The core functionality of Goodreads database is to track books you’ve read, are reading, or want to read. Goodreads even offers a nice stats feature to track your reading productivity. If you don’t want to use Goodreads to track the books you own, its basic features are very nice and straight forward. If you do use it as a personal card catalog, you have to understand it also tracks books you don’t own (unless you’ve keep every book you’ve ever read and bought every book you plan to read).
This can be confusing. Think of Goodreads as a system for tracking books you want to remember, whether that’s to remember what you’ve read, what you own, what you hope to own, what you’ve studied, and so on. You enter in all the titles you want, and then tag them accordingly. One tag is ownership. Another tag is read. You can make up your own tags – such as beautiful-covers.
You never want to delete a book you’ve read, even if you’ve given it away. You need the entry to remember you’ve read the book. And you’ve got to add a book if you plan to read it, even if you don’t own a copy.
Over the decades I’ve tried many programs for listing the books I’ve own, but none of them worked the way I wanted. I’ve even tried writing my own program. Because of smartphones, it’s obvious that on-the-go viewing is a must feature, and that’s beyond my programming skills. Goodreads practically invalidates all other efforts because of this. It’s possible to keep my books in Excel, Access or commercial book database programs, and then export listings to Dropbox, to check on my phone while book shopping, but the Goodreads app is always up-to-date. That feature alone makes it a winner.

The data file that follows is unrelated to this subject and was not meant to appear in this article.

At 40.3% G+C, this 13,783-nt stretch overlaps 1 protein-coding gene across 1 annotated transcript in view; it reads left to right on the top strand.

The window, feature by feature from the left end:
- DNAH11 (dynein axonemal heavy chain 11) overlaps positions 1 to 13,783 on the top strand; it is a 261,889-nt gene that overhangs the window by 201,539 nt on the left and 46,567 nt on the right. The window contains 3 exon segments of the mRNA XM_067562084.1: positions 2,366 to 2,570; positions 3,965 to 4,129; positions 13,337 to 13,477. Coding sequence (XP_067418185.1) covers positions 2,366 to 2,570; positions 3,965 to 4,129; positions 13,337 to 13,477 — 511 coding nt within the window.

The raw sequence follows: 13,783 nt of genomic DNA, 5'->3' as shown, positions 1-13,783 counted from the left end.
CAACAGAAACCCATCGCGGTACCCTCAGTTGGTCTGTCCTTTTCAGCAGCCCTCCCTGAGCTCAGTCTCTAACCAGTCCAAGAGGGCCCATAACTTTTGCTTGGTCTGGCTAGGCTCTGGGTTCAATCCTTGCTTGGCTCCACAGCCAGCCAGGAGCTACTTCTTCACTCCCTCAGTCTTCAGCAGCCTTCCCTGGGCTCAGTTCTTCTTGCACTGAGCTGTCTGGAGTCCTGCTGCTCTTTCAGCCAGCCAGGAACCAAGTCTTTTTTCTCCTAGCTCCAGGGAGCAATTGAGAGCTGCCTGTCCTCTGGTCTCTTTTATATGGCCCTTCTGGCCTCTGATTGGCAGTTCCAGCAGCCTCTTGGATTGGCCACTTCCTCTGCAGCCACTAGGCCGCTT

That’s not to say Goodreads is the perfect books database. How it looks, how it’s organized and how it creates reports is not how I would have designed them. But it does most things I want, and getting the job done without dedicating my life to Python programming sealed the deal. Plus, I can export .csv files to programs that can create fancy reports if I want.
Goodreads has two kinds of “bookshelves” – their term for categorizing your books. The first is exclusive, which means all books have to be tagged in one, and only one, of those shelves. Goodreads start you off with read, currently-reading, to-read. I added discard (so I can track books I once owned but didn’t read) and reference (for books I don’t plan to ever read). Any book I add to the system has to be read, currently-reading, to-read, reference or discard. Then Goodreads allows as many non-exclusive shelves readers want to create. Books can be shelved in multiple non-exclusive shelves. For example you could create shelves called fiction, science-fiction, anthologies – and put The Science Fiction Hall of Fame on all three.